deer because I really like to use
ranger as an
extension of my shell to quickly navigate the
directories. Unfortunately, its startup time (even though short) is
deer implements the very basic ranger-like
file navigation + some basic operations on the commandline, like
inserting the selected path (in various ways), which makes it fast to
launch and ideal for the task. Not using the whole terminal can be
viewed as an another feature.
- Launches much faster.
- Better shell integration.
- Retains the terminal contents and only uses a small part of the terminal.
- Offers only a small subset of
You can supply a numeric argument (
alt-number) to go up the
appropriate number of directory levels upon start.
If you activate
deer with the cursor on a path, it will start in there.
KEYS AND FUNCTIONS
These functions can be bound custom keys (the default is in the parentheses):
down(j) -- One item down.
page_down(J) -- Five items down.
up(k) -- One item up.
page_up(K) -- Five items up.
enter(l) -- Enter the selected directory.
leave(h) -- Leave the current directory (one directory up).
next_parent(]) -- One item down in the left column.
prev_parent([) -- One item up in the left column.
search(/) -- Select the first file matching the given pattern.
filter(f) -- Shows only files matching the given pattern.
toggle_hidden(H) -- Show/hide the hidden files.
quit(q) -- Exit
append_path(a) -- Insert the current path and leave the cursor on its right.
append_abs_path(A) -- Absolute path version.
insert_path(i) -- Insert the current path and leave the cursor on its left.
insert_abs_path(I) -- Absolute path version.
multi_insert_dwim(s) -- Insert the current path, add a smart separator using the last character before the cursor (unless it's an opening brace, then use a comma), move the cursor down and don't quit yet.
multi_insert_abs(S) -- Insert the current absolute path and don't quit yet.
cdinto the current directory and quit.
cdinto the selected directory and quit.
rifle(r) -- Run
rifle(1)on the selected file.
edit(e) -- Run
$EDITORon the selected file (default to vim).
To bind a function to a different key, add something like this to your
typeset -Ag DEER_KEYS DEER_KEYS[function]=key
DEER_KEYS variable is an associative array holding the keys
associated with functions. One function may be bound to only one key
(meaning the previous one is overwritten).
To customize the keys used by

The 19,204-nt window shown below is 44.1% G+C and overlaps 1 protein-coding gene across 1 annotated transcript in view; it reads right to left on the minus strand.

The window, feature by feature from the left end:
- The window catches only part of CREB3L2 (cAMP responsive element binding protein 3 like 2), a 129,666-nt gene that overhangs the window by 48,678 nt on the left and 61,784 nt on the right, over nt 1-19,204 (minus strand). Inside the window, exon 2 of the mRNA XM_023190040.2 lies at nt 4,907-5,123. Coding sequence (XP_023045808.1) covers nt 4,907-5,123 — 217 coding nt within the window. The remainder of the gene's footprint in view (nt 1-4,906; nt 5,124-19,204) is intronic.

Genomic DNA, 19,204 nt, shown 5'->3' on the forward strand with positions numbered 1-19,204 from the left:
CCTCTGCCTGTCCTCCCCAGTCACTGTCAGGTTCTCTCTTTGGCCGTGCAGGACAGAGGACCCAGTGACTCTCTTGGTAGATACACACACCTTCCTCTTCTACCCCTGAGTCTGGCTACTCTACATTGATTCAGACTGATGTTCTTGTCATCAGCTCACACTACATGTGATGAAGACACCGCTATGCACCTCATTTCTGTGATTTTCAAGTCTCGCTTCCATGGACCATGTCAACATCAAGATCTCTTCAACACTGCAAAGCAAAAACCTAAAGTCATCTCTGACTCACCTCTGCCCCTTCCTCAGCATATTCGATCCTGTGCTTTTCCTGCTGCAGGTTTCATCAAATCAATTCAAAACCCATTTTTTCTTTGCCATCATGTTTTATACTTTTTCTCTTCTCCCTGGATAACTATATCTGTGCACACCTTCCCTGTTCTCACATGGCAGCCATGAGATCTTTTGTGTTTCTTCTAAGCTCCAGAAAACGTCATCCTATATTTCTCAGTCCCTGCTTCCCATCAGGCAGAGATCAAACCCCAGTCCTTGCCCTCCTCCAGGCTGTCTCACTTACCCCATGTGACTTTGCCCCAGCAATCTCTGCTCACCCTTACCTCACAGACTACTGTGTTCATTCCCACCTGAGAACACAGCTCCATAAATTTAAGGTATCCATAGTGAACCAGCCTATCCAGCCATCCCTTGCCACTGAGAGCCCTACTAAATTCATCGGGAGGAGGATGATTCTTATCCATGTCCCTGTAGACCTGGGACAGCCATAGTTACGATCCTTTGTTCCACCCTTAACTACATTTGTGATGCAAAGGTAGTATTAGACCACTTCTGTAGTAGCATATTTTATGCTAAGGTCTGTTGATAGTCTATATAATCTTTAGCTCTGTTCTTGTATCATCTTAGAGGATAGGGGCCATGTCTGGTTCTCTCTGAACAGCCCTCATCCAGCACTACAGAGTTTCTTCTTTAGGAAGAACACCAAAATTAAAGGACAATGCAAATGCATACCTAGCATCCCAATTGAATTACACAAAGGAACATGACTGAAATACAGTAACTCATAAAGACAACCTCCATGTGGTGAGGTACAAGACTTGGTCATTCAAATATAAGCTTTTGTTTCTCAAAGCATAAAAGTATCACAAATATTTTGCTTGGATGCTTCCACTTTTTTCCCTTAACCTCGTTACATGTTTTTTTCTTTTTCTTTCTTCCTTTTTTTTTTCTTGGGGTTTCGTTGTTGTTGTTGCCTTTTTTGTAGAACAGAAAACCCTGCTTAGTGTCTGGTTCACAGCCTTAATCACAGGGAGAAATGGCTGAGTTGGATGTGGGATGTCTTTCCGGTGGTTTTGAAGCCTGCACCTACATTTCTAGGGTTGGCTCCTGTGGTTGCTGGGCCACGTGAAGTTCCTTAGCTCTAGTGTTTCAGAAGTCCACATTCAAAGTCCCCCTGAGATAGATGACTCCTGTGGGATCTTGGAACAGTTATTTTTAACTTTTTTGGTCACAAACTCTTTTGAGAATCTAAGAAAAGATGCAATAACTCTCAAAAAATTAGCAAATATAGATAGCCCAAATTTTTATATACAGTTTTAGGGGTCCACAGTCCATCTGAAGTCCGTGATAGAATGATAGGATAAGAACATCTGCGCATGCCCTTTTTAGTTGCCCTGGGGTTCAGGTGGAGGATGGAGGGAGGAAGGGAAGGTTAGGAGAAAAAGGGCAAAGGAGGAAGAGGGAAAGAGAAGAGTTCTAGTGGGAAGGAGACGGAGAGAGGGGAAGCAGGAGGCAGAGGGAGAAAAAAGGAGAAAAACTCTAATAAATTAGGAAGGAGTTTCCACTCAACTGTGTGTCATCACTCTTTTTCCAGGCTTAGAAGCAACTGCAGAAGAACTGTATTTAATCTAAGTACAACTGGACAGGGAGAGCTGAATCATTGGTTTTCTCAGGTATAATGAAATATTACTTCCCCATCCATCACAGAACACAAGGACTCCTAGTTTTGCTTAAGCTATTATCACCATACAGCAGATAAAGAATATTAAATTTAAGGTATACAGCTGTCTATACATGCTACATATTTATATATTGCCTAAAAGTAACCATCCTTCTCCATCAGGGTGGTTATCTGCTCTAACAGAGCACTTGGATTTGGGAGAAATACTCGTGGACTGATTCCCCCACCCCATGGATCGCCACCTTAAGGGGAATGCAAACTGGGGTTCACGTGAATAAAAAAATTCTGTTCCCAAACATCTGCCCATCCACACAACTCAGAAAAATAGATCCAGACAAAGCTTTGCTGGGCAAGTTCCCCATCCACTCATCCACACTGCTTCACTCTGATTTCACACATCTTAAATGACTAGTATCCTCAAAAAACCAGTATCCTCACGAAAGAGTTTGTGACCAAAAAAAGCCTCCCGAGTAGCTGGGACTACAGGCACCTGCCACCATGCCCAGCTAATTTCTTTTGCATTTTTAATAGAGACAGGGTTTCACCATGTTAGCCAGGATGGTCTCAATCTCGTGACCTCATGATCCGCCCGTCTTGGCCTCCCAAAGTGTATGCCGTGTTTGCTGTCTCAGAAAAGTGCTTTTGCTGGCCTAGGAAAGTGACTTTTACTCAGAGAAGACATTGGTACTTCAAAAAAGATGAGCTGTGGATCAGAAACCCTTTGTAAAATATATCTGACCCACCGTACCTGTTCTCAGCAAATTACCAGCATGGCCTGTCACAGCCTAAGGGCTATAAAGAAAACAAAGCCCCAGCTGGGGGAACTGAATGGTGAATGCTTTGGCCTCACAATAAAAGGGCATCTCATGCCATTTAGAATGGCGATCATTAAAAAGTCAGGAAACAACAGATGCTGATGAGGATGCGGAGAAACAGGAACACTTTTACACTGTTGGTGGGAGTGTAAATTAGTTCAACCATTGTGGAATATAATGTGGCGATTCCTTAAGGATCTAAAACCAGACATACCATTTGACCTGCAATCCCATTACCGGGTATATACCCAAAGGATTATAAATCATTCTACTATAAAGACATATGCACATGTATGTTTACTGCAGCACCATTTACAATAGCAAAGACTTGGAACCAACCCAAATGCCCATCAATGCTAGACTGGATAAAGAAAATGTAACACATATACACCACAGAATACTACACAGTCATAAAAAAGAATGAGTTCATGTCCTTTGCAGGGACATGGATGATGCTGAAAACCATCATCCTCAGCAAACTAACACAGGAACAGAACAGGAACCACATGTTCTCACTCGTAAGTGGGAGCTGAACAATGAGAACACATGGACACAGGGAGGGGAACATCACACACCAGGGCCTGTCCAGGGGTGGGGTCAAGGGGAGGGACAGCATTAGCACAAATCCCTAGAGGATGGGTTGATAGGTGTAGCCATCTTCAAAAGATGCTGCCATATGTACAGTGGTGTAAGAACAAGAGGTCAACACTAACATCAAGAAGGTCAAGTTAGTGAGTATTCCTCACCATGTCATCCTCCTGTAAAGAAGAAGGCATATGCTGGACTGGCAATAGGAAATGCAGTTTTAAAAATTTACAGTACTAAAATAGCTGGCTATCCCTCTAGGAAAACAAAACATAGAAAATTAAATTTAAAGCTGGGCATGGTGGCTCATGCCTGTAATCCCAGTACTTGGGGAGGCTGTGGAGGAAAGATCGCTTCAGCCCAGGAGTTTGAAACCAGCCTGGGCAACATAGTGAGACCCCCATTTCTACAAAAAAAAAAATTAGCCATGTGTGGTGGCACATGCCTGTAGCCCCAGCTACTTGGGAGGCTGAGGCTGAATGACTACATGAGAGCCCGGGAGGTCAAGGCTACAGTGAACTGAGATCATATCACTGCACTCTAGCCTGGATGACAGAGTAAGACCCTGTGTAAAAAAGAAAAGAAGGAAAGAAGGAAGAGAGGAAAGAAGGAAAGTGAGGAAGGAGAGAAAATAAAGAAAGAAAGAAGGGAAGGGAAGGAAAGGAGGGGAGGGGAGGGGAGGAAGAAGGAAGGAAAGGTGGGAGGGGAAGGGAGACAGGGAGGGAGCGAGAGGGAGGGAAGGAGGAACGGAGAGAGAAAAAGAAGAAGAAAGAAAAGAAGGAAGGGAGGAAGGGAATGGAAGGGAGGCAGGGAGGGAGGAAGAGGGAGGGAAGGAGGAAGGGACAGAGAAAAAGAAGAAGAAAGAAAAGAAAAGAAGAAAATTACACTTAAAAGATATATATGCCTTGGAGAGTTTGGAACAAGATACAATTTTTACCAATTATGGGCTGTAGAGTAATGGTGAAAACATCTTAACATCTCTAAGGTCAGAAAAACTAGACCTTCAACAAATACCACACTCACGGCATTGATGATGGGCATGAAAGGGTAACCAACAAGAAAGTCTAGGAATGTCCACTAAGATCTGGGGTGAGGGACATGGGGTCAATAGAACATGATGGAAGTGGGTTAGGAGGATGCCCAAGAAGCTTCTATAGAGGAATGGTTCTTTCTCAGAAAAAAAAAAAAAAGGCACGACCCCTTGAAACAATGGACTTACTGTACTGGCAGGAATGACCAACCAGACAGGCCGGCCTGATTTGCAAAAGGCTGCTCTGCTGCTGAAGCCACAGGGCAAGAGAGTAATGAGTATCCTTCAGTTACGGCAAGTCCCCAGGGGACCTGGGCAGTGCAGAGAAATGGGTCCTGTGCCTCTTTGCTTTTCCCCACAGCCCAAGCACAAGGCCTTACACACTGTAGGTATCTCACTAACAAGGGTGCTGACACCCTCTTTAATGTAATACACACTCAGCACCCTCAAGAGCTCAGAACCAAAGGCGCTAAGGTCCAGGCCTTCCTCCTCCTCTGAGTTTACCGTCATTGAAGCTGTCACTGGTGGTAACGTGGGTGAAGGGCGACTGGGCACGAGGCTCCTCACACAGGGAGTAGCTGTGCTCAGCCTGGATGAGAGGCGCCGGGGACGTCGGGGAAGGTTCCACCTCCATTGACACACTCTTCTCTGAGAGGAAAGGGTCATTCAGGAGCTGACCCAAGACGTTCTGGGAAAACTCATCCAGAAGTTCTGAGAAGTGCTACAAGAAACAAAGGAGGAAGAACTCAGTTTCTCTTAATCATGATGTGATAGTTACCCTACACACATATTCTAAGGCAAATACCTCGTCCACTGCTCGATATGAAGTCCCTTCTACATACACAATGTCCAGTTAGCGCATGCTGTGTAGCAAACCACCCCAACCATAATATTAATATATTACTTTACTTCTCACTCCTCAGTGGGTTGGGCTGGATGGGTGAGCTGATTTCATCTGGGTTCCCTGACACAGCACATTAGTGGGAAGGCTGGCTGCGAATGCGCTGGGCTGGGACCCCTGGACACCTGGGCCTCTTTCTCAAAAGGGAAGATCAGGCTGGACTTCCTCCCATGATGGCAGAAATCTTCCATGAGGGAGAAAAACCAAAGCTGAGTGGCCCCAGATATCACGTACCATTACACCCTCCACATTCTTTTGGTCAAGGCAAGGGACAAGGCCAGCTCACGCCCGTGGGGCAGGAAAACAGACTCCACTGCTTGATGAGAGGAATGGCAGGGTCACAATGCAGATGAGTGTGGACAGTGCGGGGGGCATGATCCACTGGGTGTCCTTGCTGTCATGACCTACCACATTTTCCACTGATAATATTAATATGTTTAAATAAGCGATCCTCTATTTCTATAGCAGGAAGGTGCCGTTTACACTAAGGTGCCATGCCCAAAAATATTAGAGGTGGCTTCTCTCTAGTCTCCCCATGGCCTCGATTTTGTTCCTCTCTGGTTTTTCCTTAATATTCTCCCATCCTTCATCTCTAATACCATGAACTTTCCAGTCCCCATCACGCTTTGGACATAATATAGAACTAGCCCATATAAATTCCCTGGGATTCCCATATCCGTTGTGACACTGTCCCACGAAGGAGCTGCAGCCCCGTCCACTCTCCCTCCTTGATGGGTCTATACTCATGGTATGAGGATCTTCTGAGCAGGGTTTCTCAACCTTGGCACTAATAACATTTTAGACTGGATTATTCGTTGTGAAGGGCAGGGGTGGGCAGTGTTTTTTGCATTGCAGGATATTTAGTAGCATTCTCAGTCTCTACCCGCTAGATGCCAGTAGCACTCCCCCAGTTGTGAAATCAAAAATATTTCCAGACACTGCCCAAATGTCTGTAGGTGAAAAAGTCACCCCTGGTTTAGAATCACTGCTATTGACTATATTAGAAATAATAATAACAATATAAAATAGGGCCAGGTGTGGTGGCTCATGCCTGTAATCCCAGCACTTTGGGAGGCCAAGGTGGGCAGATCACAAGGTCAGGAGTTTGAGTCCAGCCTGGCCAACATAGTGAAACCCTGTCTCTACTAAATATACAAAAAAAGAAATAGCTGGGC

deer, you may use the following code:
typeset -Ag DEER_KEYS # Prepare the associative table. DEER_KEYS[action_name]=key
Users of the Colemak keyboard layout may use the included
colemak_keys.sh.example file to adjust the default keys to Colemak:
These are the issues that I'm aware of, along with the reason for why I've decided not to fix them for now. If you think any of them is a dealbreaker, open a ticket on Github and I'll see what I can do.
Slashes are replaced with division slashes (U+2215) in file previews
This is an ugly workaround, and the issue is with the way the output is
formatted (slash is used as a separator for
column(1) as it cannot appear in the filename).
The ../ directory is not correctly shown when completing the previously typed path
The shown path is created by deleting the preexisting prefix from the absolute path. It greatly simplifies the code and makes it easier to maintain (it's already quite messy in some places).
Buggy behavior in the root directory (/)
The root directory handling is quite tricky as it's the only directory where going up and down does not keep you in the same directory. I've concluded that that directory itself is used very rarely and most of the bugs are not fatal.
Can you add colors?
Unfortunately, no. It's a limitation of the underlying
line editor) and I cannot do much about it.
Why are there so many strange features and their variations?
At first I add new features taylored for myself. Later I plan to review these features and clean them up. If you need something else, please leave a feature request or add it yourself if you know how.
The key binding system is ugly
Yes, it is. I plan to replace it with a proper keymap but for now it should suffice.
lscd from the author of the original ranger is a minimal file browser written in a POSIX shell (with only a few necessary bashisms).
blscd is a Bash fork of
is very similar to ranger.
Wojciech 'vifon' Siewierski < wojciech dot siewierski at gmail dot com >
Copyright (C) 2014-2015 Wojciech Siewierski
This program is free software: you can redistribute it and/or modify it under the terms of the GNU General Public License as published by the Free Software Foundation, either version 3 of the License, or (at your option) any later version.
This program is distributed in the hope that it will be useful, but WITHOUT ANY WARRANTY; without even the implied warranty of MERCHANTABILITY or FITNESS FOR A PARTICULAR PURPOSE. See the GNU General Public License for more details.
You should have received a copy of the GNU General Public License along with this program. If not, see http://www.gnu.org/licenses/.